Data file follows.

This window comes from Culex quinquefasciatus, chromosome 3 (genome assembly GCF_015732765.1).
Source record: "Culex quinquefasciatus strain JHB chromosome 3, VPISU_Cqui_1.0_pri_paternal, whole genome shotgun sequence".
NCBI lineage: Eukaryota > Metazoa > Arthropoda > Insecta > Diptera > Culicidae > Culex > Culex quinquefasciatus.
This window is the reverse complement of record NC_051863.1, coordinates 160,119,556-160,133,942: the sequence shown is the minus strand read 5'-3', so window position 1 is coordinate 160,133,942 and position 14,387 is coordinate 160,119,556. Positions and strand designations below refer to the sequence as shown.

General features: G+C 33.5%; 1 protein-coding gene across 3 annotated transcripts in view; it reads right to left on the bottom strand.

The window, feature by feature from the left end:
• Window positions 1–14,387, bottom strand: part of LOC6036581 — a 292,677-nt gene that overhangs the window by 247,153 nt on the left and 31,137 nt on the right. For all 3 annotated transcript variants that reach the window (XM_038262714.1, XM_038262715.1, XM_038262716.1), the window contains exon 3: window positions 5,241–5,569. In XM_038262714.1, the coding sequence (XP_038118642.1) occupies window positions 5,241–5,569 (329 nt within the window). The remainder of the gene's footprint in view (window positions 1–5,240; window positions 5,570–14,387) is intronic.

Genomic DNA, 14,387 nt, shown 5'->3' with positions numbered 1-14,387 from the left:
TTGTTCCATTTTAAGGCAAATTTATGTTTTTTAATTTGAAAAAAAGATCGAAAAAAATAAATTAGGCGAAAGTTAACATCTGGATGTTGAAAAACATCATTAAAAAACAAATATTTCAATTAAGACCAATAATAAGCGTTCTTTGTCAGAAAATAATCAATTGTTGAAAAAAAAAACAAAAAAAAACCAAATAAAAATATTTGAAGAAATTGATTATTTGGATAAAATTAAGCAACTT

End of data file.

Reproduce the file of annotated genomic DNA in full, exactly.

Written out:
This window comes from Culex quinquefasciatus, chromosome 3 (genome assembly GCF_015732765.1).
Source record: "Culex quinquefasciatus strain JHB chromosome 3, VPISU_Cqui_1.0_pri_paternal, whole genome shotgun sequence".
NCBI lineage: Eukaryota > Metazoa > Arthropoda > Insecta > Diptera > Culicidae > Culex > Culex quinquefasciatus.
This window is the reverse complement of record NC_051863.1, coordinates 160,119,556-160,133,942: the sequence shown is the minus strand read 5'-3', so window position 1 is coordinate 160,133,942 and position 14,387 is coordinate 160,119,556. Positions and strand designations below refer to the sequence as shown.

General features: G+C 33.5%; 1 protein-coding gene across 3 annotated transcripts in view; it reads right to left on the bottom strand.

The window, feature by feature from the left end:
• Window positions 1–14,387, bottom strand: part of LOC6036581 — a 292,677-nt gene that overhangs the window by 247,153 nt on the left and 31,137 nt on the right. For all 3 annotated transcript variants that reach the window (XM_038262714.1, XM_038262715.1, XM_038262716.1), the window contains exon 3: window positions 5,241–5,569. In XM_038262714.1, the coding sequence (XP_038118642.1) occupies window positions 5,241–5,569 (329 nt within the window). The remainder of the gene's footprint in view (window positions 1–5,240; window positions 5,570–14,387) is intronic.

Genomic DNA, 14,387 nt, shown 5'->3' with positions numbered 1-14,387 from the left:
TTGTTCCATTTTAAGGCAAATTTATGTTTTTTAATTTGAAAAAAAGATCGAAAAAAATAAATTAGGCGAAAGTTAACATCTGGATGTTGAAAAACATCATTAAAAAACAAATATTTCAATTAAGACCAATAATAAGCGTTCTTTGTCAGAAAATAATCAATTGTTGAAAAAAAAAACAAAAAAAAACCAAATAAAAATATTTGAAGAAATTGATTATTTGGATAAAATTAAGCAACTT